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Despite regulations, many surgeons still struggle with fatigue

In an effort to reduce fatigue-related medical errors among notoriously overworked surgical residents, the Accreditation Council for Graduate Medical Education implemented new policies in 2003 that limit residents’ on-duty hours. Surgical residents are now limited to 80 on-duty hours per week and must have a minimum break of 10 hours between shifts. However, recent studies on the effectiveness of these measures suggest that the issue is far from resolved.

Researchers who studied the effects of fatigue on surgeons in 2010 and 2011 found that participants slept an average of just 5.3 hours per night, Reuters reported. While awake, these surgeons were so fatigued that about 25 percent of the time they experienced impairments equivalent to being legally drunk, according to the study led by Dr. Frank McCormick of the Harvard Orthopaedic Combined Residency Program in Boston.

Surgeon fatigue mimics intoxication

Compared to well-rested surgical residents, researchers found that the sleep-deprived doctors functioned at just 70 percent of their mental effectiveness roughly a quarter of the time that they were awake. The authors of the study say this level of decreased brain functioning is equivalent to having a blood alcohol level of 0.08, the level of intoxication at which it becomes illegal to drive. Surgeons experiencing that level of fatigue were 22 percent more likely to cause a medical error than well-rested doctors, the researchers found.

As the study suggests, fatigue remains a very real concern in today’s hospitals, despite the new policies. In some cases, noncompliance with on-duty time limitations may be a factor. In 2011, Reuters reported on findings that a majority of surgical residents exceeded the maximum on-duty hours permitted by current regulations.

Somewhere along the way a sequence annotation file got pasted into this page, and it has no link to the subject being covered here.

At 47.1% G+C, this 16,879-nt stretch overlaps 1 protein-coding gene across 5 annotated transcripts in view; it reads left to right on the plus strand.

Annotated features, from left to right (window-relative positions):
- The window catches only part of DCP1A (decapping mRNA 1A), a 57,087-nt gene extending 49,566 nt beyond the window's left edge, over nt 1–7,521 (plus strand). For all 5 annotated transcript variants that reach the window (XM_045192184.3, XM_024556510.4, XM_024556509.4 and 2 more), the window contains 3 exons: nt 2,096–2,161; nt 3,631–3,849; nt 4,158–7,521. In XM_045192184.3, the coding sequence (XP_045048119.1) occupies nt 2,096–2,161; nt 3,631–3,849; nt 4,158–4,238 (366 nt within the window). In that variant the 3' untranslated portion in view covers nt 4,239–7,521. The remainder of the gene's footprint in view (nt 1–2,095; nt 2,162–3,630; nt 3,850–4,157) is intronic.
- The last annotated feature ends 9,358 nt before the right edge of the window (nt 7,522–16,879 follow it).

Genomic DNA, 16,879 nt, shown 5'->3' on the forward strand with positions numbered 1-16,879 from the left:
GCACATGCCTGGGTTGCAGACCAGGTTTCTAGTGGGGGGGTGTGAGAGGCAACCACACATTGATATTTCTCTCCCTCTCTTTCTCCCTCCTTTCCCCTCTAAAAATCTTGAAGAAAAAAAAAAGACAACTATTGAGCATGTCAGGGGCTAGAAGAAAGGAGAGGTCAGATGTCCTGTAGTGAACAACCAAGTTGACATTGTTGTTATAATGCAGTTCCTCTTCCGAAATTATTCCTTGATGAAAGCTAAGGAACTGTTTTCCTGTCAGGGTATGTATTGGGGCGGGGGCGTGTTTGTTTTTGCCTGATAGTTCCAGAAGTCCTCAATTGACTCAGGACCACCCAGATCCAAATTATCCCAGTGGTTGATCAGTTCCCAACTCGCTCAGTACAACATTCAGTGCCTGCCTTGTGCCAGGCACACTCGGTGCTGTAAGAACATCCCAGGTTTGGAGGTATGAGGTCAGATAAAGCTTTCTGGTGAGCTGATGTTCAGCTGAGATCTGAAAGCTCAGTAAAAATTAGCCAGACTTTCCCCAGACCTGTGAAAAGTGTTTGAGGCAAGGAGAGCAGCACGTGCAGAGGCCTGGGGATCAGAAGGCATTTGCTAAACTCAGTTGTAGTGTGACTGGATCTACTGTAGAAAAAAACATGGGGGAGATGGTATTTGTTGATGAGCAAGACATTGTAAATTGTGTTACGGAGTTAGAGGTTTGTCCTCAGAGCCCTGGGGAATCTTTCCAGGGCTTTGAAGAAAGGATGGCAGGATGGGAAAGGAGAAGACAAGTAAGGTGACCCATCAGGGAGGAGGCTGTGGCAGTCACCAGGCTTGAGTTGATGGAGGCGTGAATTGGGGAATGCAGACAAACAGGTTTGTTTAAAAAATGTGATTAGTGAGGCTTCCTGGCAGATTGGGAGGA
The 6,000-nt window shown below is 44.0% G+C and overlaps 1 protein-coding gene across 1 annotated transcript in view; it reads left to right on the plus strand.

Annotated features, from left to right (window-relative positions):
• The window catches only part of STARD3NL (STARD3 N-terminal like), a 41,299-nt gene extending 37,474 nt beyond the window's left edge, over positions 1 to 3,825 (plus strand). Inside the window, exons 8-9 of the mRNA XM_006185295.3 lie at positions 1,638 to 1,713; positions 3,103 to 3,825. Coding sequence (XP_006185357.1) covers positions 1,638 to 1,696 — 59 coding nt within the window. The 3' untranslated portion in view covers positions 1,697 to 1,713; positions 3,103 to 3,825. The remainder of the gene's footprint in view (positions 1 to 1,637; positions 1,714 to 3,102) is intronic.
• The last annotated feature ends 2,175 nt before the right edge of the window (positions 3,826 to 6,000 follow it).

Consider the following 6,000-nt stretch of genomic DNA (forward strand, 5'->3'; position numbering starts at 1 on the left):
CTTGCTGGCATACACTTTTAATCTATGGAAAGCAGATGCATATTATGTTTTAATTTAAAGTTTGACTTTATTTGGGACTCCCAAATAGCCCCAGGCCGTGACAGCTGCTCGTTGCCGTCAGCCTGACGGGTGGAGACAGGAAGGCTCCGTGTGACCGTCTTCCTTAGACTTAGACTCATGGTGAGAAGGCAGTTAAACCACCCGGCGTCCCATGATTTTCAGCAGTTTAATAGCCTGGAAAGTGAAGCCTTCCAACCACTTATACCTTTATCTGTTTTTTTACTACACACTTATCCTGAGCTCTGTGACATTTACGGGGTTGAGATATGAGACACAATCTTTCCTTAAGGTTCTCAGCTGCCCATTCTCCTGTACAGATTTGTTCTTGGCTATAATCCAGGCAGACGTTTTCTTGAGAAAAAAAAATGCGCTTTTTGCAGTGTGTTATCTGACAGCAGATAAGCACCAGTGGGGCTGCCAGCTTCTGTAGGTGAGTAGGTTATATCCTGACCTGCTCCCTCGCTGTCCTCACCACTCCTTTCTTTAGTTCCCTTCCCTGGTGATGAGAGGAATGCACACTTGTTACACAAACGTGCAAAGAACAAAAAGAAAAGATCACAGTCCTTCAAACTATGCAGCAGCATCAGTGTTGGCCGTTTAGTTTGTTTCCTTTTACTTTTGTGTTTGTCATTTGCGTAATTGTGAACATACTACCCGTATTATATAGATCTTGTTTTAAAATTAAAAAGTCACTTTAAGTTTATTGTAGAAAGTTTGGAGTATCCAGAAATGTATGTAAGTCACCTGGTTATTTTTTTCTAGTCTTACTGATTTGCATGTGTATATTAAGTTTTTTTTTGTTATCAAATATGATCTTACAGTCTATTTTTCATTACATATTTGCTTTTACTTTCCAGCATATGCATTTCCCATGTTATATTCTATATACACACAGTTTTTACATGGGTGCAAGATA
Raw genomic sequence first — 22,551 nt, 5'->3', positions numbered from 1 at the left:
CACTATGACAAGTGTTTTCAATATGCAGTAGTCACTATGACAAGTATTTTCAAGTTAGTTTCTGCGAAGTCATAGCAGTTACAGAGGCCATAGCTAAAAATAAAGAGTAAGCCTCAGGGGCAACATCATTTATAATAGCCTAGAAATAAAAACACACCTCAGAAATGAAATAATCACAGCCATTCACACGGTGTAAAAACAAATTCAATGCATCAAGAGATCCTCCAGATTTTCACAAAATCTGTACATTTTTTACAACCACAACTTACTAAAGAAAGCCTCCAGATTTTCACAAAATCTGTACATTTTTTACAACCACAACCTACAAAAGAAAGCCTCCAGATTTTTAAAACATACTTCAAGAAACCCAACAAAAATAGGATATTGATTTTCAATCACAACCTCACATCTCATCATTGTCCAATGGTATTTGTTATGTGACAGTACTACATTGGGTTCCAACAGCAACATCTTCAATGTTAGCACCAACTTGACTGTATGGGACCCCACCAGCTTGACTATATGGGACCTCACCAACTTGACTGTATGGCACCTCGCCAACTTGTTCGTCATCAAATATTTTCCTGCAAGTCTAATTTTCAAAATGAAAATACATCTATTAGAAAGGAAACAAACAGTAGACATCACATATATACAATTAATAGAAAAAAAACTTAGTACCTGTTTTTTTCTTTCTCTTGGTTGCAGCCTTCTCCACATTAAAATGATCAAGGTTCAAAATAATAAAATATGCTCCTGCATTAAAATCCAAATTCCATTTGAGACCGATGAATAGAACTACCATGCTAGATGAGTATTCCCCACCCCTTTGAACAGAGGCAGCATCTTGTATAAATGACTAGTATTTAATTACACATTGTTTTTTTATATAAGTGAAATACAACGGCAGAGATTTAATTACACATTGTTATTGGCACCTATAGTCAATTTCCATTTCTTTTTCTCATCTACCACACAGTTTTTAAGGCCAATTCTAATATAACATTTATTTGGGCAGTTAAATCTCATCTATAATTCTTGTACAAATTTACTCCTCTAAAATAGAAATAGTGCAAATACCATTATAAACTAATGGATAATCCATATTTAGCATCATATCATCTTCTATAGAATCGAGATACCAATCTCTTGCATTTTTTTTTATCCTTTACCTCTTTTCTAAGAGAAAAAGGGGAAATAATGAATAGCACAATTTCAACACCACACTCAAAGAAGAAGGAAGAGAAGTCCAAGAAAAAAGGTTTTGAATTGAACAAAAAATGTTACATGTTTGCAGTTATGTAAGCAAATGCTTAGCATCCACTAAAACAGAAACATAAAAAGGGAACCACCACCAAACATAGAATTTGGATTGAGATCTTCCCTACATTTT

However, a more recent study by HOCRP found that the work-hour limitations are having a positive effect – though not necessarily in the ways that were expected. The new study compared data gathered from 216 surgical residents between 2003 and 2009, and found that those surveyed in 2009 spent significantly fewer on-duty hours per week than their 2003 counterparts. But contrary to what one might expect, working fewer hours did not translate into more sleep for most of the residents: The doctors surveyed reported sleeping an average of about five hours per night throughout the study period.

Survey shows mixed results

Despite failing to get more sleep, however, the residents in the later group reported feeling less fatigued and said that they made fewer fatigue-related medical errors. In 2003, 46 percent of residents surveyed said their fatigue had a negative impact on the quality of care they provided, compared to 26 percent of those surveyed in 2004 through 2009. Researchers say this could be a result of other benefits that may be derived from working fewer hours, such as reduced psychological stress and improved overall wellbeing.

People who have been harmed by medical errors in Pennsylvania are encouraged to consult with an experienced medical malpractice attorney to discuss the possibility of seeking financial compensation for medical bills, rehabilitation, lost income and other losses resulting from the harm.

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